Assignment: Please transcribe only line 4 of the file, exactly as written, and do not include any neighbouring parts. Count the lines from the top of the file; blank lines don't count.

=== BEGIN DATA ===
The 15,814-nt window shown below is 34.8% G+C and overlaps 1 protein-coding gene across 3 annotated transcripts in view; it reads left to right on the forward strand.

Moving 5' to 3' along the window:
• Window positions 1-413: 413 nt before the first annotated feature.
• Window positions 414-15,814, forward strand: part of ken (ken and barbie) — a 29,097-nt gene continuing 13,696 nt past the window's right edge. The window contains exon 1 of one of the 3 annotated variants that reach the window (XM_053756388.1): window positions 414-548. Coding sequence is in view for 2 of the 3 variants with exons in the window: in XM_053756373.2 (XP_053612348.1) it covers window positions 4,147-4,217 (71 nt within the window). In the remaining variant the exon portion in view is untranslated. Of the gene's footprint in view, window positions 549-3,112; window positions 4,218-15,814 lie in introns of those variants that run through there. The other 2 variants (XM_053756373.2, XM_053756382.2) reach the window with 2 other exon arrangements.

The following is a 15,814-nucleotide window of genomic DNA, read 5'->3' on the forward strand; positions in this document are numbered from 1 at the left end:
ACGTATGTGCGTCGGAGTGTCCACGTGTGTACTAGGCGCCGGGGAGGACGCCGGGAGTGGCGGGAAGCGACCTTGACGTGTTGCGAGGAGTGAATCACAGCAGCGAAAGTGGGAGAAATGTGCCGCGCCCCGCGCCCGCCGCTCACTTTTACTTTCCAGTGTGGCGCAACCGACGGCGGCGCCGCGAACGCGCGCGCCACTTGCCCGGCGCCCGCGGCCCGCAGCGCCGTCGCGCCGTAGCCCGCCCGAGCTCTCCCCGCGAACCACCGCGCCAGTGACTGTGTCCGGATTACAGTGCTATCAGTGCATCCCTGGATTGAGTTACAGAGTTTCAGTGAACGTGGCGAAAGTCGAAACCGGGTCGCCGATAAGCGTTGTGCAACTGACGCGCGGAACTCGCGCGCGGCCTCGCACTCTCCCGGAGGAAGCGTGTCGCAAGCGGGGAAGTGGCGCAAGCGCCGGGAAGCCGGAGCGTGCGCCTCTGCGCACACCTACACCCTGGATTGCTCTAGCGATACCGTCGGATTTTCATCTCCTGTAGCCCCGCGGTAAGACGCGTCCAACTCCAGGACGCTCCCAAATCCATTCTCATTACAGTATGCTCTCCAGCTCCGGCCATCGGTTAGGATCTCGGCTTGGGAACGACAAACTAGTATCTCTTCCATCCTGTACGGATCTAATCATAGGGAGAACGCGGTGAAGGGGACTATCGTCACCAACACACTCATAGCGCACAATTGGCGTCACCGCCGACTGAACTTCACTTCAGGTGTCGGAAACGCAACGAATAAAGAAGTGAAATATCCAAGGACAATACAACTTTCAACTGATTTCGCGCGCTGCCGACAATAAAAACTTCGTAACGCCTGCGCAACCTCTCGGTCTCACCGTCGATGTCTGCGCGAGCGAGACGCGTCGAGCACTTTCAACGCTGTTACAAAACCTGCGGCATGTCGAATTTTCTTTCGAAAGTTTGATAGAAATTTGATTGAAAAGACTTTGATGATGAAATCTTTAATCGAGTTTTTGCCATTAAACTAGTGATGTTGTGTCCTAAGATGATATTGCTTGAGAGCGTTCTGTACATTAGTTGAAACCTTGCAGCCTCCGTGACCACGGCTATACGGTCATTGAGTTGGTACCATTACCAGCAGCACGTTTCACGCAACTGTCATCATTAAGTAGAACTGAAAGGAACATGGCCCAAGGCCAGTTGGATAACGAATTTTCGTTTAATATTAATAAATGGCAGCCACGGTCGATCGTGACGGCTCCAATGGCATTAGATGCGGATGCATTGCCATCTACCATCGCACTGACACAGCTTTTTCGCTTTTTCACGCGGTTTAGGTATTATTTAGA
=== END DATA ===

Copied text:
• Window positions 414-15,814, forward strand: part of ken (ken and barbie) — a 29,097-nt gene continuing 13,696 nt past the window's right edge. The window contains exon 1 of one of the 3 annotated variants that reach the window (XM_053756388.1): window positions 414-548. Coding sequence is in view for 2 of the 3 variants with exons in the window: in XM_053756373.2 (XP_053612348.1) it covers window positions 4,147-4,217 (71 nt within the window). In the remaining variant the exon portion in view is untranslated. Of the gene's footprint in view, window positions 549-3,112; window positions 4,218-15,814 lie in introns of those variants that run through there. The other 2 variants (XM_053756373.2, XM_053756382.2) reach the window with 2 other exon arrangements.